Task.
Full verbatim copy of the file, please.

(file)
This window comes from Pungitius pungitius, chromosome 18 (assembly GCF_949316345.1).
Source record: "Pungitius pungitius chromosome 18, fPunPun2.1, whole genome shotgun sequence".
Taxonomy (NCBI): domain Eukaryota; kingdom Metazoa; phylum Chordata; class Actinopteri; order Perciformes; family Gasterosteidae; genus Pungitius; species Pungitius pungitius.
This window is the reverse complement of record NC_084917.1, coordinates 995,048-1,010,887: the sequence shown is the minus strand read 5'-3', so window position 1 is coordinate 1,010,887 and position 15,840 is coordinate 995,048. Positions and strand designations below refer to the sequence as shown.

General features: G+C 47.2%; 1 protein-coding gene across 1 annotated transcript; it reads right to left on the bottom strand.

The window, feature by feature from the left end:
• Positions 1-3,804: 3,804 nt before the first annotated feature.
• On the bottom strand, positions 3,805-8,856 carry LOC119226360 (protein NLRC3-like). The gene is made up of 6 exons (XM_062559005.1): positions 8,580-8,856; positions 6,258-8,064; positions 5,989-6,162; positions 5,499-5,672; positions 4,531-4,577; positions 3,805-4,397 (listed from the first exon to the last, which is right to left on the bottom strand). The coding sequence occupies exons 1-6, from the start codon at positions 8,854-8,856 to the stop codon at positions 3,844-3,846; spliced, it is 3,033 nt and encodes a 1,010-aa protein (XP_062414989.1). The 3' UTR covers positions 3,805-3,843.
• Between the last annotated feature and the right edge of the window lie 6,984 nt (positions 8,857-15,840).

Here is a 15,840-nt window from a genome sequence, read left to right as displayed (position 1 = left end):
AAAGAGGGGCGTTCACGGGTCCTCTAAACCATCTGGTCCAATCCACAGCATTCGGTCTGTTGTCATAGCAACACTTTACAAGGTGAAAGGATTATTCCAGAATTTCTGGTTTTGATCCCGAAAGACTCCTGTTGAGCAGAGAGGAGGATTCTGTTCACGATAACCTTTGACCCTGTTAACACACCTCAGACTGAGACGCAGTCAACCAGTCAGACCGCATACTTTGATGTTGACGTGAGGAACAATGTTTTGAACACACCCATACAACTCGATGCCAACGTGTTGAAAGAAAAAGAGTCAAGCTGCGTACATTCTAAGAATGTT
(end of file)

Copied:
This window comes from Pungitius pungitius, chromosome 18 (assembly GCF_949316345.1).
Source record: "Pungitius pungitius chromosome 18, fPunPun2.1, whole genome shotgun sequence".
Taxonomy (NCBI): domain Eukaryota; kingdom Metazoa; phylum Chordata; class Actinopteri; order Perciformes; family Gasterosteidae; genus Pungitius; species Pungitius pungitius.
This window is the reverse complement of record NC_084917.1, coordinates 995,048-1,010,887: the sequence shown is the minus strand read 5'-3', so window position 1 is coordinate 1,010,887 and position 15,840 is coordinate 995,048. Positions and strand designations below refer to the sequence as shown.

General features: G+C 47.2%; 1 protein-coding gene across 1 annotated transcript; it reads right to left on the bottom strand.

The window, feature by feature from the left end:
• Positions 1-3,804: 3,804 nt before the first annotated feature.
• On the bottom strand, positions 3,805-8,856 carry LOC119226360 (protein NLRC3-like). The gene is made up of 6 exons (XM_062559005.1): positions 8,580-8,856; positions 6,258-8,064; positions 5,989-6,162; positions 5,499-5,672; positions 4,531-4,577; positions 3,805-4,397 (listed from the first exon to the last, which is right to left on the bottom strand). The coding sequence occupies exons 1-6, from the start codon at positions 8,854-8,856 to the stop codon at positions 3,844-3,846; spliced, it is 3,033 nt and encodes a 1,010-aa protein (XP_062414989.1). The 3' UTR covers positions 3,805-3,843.
• Between the last annotated feature and the right edge of the window lie 6,984 nt (positions 8,857-15,840).

Here is a 15,840-nt window from a genome sequence, read left to right as displayed (position 1 = left end):
AAAGAGGGGCGTTCACGGGTCCTCTAAACCATCTGGTCCAATCCACAGCATTCGGTCTGTTGTCATAGCAACACTTTACAAGGTGAAAGGATTATTCCAGAATTTCTGGTTTTGATCCCGAAAGACTCCTGTTGAGCAGAGAGGAGGATTCTGTTCACGATAACCTTTGACCCTGTTAACACACCTCAGACTGAGACGCAGTCAACCAGTCAGACCGCATACTTTGATGTTGACGTGAGGAACAATGTTTTGAACACACCCATACAACTCGATGCCAACGTGTTGAAAGAAAAAGAGTCAAGCTGCGTACATTCTAAGAATGTT